Archive for » March, 2014 «

Bizarre Headlines

vicnytn3[1]Here are some actual headlines from US newspapers which had readers chuckling or scratching their head as a result of an unfortunate choice of words –

“New study of obesity looks for larger test group”
“Red tape holds up new bridge”
“Typhoon rips through cemetery – hundreds dead”
“Kids make nutritious snacks”
“Hospitals are sued by 7 foot doctors”
“Something went wrong in jet crash, experts say”
“Police begin campaign to run down jaywalkers”
“Panda mating fails; Veterinarian takes over”
“If strike isn’t settled quickly, it may last a while”
“Sex education delayed, teachers request training”
“British union finds dwarfs in short supply”
“Drunks get nine months in violin case”
“Antique stripper to demonstrate wares at store”
“Sewage spill kills fish, but water safe to drink”
“War dims hope for peace”
“Iraqi head seeks arms”
“Local high school dropouts cut in half”

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Little-known ( and probably worthless) facts about New York City

vicnytn3[1]To avoid giving an overload of information, my previous NYC post failed to address one of the most important Avenues in Manhattan – “Broadway”. My next post will explain how this thoroughfare got its name, why it does not run exactly North and South like the other avenues, and a few other facts regarding Broadway which I believe you will find both interesting and useful while navigating your way around the City — But since I didn’t have enough time to prepare the Broadway post, let me present a “filler” of somewhat worthless information regarding New York City.

If you dug a hole from NYC to the other side of the earth, you would not wind up in China as many people believe, but rather, you would exit around 600 miles south of Perth, Australia.

The average NYC cab ride is 2.8 miles.

A licensed taxi driver, according to the NYC Civil Code, can be fined $25 for wearing shorts while “on duty.”

The flat fare for a taxi ride between J.F. Kennedy International airport and any point in Manhattan (not including bridge or tunnel tolls and a tip) is $45. The usual tip is about $10. Remember that taxi rides are cash only! This trip should take between one-half to one hour depending on traffic and final destination in the City.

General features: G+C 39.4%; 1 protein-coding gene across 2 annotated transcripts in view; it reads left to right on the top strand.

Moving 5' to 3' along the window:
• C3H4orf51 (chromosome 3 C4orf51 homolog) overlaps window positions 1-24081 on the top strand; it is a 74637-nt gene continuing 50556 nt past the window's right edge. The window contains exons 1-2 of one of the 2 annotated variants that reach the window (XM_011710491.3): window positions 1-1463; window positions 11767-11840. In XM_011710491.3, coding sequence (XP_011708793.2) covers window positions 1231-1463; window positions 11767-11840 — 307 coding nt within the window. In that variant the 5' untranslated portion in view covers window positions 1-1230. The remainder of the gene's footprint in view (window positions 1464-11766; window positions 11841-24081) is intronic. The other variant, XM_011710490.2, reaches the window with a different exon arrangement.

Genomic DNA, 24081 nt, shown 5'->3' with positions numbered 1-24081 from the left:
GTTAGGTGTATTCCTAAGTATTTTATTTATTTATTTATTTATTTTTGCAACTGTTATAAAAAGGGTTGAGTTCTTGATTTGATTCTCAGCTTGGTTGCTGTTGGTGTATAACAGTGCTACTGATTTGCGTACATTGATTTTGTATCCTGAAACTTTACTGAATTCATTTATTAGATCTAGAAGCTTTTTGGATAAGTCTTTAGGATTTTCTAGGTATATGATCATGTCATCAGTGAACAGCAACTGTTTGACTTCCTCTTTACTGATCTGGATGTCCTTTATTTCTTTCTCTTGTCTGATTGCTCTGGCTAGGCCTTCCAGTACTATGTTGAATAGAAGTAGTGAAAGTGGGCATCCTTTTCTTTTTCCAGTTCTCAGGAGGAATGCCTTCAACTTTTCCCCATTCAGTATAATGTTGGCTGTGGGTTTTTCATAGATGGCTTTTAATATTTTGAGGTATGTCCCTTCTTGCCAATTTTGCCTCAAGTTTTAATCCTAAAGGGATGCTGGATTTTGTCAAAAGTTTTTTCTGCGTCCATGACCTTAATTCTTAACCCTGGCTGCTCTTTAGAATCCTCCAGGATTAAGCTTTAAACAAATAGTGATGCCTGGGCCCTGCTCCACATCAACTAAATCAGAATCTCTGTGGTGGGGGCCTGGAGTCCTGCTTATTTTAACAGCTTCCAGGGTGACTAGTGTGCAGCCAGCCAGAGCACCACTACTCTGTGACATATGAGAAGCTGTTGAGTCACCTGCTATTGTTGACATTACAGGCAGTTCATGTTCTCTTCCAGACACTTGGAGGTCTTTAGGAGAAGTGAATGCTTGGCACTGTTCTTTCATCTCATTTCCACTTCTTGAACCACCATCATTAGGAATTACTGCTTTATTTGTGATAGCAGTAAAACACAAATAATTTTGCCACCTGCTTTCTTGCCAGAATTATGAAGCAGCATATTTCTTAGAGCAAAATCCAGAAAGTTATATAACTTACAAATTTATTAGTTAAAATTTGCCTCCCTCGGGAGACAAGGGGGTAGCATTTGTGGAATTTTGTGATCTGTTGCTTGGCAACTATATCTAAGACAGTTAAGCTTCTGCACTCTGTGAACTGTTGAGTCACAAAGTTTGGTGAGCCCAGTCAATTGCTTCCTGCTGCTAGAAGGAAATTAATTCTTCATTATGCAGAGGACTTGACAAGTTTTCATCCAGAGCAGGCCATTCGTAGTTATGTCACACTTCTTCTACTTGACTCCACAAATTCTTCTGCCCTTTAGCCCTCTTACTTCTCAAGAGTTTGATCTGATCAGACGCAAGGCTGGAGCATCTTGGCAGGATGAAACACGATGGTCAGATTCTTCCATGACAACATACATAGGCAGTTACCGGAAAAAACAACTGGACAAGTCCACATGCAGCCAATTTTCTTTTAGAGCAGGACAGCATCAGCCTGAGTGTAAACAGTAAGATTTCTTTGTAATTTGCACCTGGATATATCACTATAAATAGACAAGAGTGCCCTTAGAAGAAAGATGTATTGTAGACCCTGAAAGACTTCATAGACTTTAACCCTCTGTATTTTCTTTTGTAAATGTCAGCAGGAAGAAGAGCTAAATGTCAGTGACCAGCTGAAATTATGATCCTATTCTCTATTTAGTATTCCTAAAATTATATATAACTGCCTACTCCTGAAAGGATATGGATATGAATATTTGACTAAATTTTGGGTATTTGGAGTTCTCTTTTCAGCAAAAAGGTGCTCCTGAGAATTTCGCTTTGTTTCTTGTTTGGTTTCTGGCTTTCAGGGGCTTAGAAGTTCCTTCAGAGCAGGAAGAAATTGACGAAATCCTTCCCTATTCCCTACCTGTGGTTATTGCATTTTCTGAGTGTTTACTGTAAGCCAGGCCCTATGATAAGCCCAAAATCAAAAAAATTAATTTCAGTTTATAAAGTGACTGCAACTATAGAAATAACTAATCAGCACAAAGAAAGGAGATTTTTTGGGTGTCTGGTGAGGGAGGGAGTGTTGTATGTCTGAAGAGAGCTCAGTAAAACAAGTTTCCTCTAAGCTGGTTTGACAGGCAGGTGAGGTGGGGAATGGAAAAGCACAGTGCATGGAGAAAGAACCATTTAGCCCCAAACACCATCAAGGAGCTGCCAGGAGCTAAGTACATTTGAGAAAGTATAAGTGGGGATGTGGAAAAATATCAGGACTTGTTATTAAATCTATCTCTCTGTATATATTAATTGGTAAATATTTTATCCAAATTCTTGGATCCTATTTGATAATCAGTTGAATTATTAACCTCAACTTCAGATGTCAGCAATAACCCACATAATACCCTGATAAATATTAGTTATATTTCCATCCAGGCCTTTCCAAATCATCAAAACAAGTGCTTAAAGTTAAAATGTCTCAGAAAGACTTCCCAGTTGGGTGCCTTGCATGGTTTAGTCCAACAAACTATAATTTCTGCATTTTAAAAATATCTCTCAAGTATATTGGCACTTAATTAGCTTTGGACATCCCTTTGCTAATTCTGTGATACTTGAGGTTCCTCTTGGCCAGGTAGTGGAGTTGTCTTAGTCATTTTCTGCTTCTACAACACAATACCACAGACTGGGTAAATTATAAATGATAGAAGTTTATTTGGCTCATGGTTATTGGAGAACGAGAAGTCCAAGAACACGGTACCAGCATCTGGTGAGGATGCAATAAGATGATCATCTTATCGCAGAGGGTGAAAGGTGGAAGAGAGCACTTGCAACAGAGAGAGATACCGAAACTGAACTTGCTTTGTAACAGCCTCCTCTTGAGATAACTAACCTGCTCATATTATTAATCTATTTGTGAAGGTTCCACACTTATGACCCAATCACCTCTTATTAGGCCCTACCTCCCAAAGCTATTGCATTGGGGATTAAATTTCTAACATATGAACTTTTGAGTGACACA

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Pilot’s Variety Fiesta – Fun For All!

vicnytn3[1]Although I am always happy to do all I can to help my church, I regret the fact that my organization held our first Lenten fish fry last Friday, which prevented me from attending the PILOT DOLPHINS VARIETY SHOW FIESTA! However, my wife attended the show along with our daughters and sons-in-law, and she said the various acts were absolutely fantastic and very entertaining.
Our two granddaughters cheered on their brother who was in one of the acts, and they had a great time clapping along with the music which accompanied some of the skits. Even our teen-age Grandson (who like most teen agers is usually “bored”) had a good time watching the acts and making faces at his younger brother who was in one of them. The emcees did a wonderful job, the opening dance performed by the Pilot staff was well-done, and all of the pianists, comedians, singers, dancers, and specialty act performers were, according to my wife, “extremely talented” and ”lots of fun to watch.” Rather than attempt to single out individual acts, I believe it would be advisable to simply reproduce the program, since everyone involved did an excellent job. Congratulations to all and I hope to attend next year’s performance.
Pilot Prog 1MM
Pilot Prog 2MM
Pilot-Prog-3MMW